Basic Sampling Strategies: Sample vs. Population Data

Information is not readily found at a bargain price. Gathering it is costly in terms of salaries, expenses and time. Taking samples of information can help ease these costs because it is often impractical to collect all the data. Sound conclusions can often be drawn from a relatively small amount of data; therefore, sampling is a more efficient way to collect data. Using a sample to draw conclusions is known as statistical inference. Making inferences is a fundamental aspect of statistical thinking.

Selecting the Most Appropriate Sampling Strategy

There are four primary sampling strategies:

  • Random sampling
  • Stratified random sampling
  • Systematic sampling
  • Rational sub-grouping

Before determining which strategy will work best, the analyst must determine what type of study is being conducted. There are normally two types of studies: population and process. With a population study, the analyst is interested in estimating or describing some characteristic of the population (inferential statistics).

With a process study, the analyst is interested in predicting a process characteristic or change over time. It is important to make the distinction for proper selection of a sampling strategy. The “I Love Lucy” television show’s “Candy Factory” episode can be used to illustrate the difference. For example, a population study, using samples, would seek to determine the average weight of the entire daily run of candies. A process study would seek to know whether the weight was changing over the day.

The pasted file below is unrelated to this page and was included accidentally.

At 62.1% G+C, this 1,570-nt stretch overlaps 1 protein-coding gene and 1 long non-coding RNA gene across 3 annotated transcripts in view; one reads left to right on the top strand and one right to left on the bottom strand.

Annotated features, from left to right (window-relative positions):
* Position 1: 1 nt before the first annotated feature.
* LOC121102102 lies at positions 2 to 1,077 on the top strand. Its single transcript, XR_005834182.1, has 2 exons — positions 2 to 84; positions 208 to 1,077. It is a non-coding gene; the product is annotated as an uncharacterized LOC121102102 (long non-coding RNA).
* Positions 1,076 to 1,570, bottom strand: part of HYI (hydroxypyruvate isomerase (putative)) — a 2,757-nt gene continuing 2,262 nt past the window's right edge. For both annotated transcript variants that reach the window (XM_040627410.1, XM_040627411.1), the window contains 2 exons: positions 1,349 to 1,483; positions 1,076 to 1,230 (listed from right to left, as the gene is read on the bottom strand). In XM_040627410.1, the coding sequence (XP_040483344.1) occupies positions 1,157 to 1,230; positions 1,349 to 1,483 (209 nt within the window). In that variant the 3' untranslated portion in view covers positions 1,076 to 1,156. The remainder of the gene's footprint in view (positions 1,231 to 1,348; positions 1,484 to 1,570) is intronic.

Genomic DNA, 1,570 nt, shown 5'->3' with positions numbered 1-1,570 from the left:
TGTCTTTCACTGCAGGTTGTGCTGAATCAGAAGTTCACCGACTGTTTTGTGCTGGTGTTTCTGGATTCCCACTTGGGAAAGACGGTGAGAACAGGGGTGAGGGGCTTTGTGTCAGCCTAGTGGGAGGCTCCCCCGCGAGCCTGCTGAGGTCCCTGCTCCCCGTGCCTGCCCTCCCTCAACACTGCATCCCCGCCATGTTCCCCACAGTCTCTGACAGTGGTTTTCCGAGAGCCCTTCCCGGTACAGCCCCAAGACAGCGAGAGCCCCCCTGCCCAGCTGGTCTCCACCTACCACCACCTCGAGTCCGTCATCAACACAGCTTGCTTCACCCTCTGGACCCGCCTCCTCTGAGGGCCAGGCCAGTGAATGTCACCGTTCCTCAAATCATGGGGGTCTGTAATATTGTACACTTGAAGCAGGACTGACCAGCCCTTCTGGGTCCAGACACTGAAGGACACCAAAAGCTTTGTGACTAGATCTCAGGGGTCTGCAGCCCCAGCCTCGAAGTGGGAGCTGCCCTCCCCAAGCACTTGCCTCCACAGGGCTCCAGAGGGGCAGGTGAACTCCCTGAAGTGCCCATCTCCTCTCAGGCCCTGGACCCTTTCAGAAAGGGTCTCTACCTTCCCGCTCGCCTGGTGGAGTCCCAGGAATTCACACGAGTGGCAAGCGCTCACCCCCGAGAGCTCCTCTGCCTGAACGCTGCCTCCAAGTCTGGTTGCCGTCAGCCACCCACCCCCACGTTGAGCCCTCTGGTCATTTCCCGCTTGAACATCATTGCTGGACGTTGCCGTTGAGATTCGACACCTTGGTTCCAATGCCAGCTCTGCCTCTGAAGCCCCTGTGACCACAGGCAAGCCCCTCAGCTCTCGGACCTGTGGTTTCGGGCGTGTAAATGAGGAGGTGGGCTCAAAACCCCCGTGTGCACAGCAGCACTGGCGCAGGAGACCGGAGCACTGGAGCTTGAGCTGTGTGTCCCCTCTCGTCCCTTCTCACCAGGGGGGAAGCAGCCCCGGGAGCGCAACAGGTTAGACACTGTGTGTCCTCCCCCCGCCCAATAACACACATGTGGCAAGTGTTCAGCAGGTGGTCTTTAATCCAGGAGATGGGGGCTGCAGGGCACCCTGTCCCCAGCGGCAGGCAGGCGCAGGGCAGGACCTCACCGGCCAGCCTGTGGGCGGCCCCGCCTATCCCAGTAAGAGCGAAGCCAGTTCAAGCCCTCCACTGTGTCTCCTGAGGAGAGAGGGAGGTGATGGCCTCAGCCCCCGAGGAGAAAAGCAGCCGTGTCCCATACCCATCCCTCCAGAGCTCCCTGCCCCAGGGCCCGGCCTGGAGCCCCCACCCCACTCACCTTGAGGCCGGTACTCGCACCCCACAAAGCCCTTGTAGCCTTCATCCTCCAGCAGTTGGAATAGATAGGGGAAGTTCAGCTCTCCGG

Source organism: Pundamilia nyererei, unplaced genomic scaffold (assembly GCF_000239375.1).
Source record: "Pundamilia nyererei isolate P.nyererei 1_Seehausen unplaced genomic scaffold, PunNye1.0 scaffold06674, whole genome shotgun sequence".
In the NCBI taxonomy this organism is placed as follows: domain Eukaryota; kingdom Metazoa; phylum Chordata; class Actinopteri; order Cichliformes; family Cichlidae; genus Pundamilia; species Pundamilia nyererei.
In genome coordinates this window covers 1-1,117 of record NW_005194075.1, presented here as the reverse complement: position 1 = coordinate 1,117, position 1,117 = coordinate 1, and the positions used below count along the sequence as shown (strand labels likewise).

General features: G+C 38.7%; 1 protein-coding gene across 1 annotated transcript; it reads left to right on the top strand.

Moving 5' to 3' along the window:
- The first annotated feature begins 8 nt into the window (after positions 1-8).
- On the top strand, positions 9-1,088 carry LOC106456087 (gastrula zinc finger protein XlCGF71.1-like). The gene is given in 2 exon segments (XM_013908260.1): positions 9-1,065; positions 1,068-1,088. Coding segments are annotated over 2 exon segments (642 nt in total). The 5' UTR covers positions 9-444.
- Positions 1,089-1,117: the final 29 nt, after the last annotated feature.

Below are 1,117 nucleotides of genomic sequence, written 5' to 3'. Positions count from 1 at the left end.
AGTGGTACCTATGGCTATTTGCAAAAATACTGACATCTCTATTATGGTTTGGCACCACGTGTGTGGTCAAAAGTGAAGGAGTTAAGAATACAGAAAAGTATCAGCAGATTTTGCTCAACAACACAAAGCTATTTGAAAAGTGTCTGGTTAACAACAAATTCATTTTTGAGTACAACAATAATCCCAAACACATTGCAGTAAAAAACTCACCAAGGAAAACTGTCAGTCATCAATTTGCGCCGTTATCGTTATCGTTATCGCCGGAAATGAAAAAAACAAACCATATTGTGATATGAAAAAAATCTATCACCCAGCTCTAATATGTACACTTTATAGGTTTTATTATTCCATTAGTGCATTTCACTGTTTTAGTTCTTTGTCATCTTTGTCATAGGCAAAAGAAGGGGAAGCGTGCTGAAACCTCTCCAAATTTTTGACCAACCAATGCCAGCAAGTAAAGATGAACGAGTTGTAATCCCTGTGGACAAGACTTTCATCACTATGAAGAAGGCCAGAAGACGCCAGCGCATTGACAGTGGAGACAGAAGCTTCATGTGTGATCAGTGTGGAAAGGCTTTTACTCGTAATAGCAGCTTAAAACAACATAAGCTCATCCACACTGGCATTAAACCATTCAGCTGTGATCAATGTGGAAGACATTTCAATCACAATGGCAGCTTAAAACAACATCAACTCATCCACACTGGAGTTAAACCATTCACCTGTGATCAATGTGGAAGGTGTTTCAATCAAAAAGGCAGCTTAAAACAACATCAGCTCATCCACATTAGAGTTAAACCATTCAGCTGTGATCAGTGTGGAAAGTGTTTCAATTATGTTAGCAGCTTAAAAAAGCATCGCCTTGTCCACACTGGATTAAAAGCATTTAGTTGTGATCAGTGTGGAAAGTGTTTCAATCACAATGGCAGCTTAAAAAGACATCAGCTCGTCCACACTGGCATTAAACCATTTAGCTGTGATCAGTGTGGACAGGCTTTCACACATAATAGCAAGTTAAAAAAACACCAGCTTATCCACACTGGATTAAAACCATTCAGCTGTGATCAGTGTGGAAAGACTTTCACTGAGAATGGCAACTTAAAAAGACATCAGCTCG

Random Sampling

Random samples are used in population sampling situations when reviewing historical or batch data. The key to random sampling is that each unit in the population has an equal probability of being selected in the sample. Using random sampling protects against bias being introduced in the sampling process, and hence, it helps in obtaining a representative sample.

In general, random samples are taken by assigning a number to each unit in the population and using a random number table or Minitab to generate the sample list. Absent knowledge about the factors for stratification for a population, a random sample is a useful first step in obtaining samples.

For example, an improvement team in a human resources department wanted an accurate estimate of what proportion of employees had completed a personal development plan and reviewed it with their managers. The team used its database to obtain a list of all associates. Each associate on the list was assigned a number. Statistical software was used to generate a list of numbers to be sampled, and an estimate was made from the sample.

Stratified Random Sampling

Like random samples, stratified random samples are used in population sampling situations when reviewing historical or batch data. Stratified random sampling is used when the population has different groups (strata) and the analyst needs to ensure that those groups are fairly represented in the sample. In stratified random sampling, independent samples are drawn from each group. The size of each sample is proportional to the relative size of the group.

For example, the manager of a lending business wanted to estimate the average cycle time for a loan application process. She knows there are three types (strata) of loans (large, medium and small). Therefore, she wanted the sample to have the same proportion of large, medium and small loans as the population. She first separated the loan population data into three groups and then pulled a random sample from each group.